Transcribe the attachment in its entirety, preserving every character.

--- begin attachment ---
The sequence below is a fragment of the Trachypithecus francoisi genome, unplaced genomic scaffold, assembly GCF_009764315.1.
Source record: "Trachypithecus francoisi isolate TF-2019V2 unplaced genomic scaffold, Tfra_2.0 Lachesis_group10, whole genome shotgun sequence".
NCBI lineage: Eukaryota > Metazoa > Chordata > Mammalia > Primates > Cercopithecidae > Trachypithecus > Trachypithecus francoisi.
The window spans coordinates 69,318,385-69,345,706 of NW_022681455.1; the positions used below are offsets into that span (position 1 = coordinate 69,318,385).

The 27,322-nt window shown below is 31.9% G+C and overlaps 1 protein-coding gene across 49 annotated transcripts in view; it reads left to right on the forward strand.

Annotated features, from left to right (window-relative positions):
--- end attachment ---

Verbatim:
The sequence below is a fragment of the Trachypithecus francoisi genome, unplaced genomic scaffold, assembly GCF_009764315.1.
Source record: "Trachypithecus francoisi isolate TF-2019V2 unplaced genomic scaffold, Tfra_2.0 Lachesis_group10, whole genome shotgun sequence".
NCBI lineage: Eukaryota > Metazoa > Chordata > Mammalia > Primates > Cercopithecidae > Trachypithecus > Trachypithecus francoisi.
The window spans coordinates 69,318,385-69,345,706 of NW_022681455.1; the positions used below are offsets into that span (position 1 = coordinate 69,318,385).

The 27,322-nt window shown below is 31.9% G+C and overlaps 1 protein-coding gene across 49 annotated transcripts in view; it reads left to right on the forward strand.

Annotated features, from left to right (window-relative positions):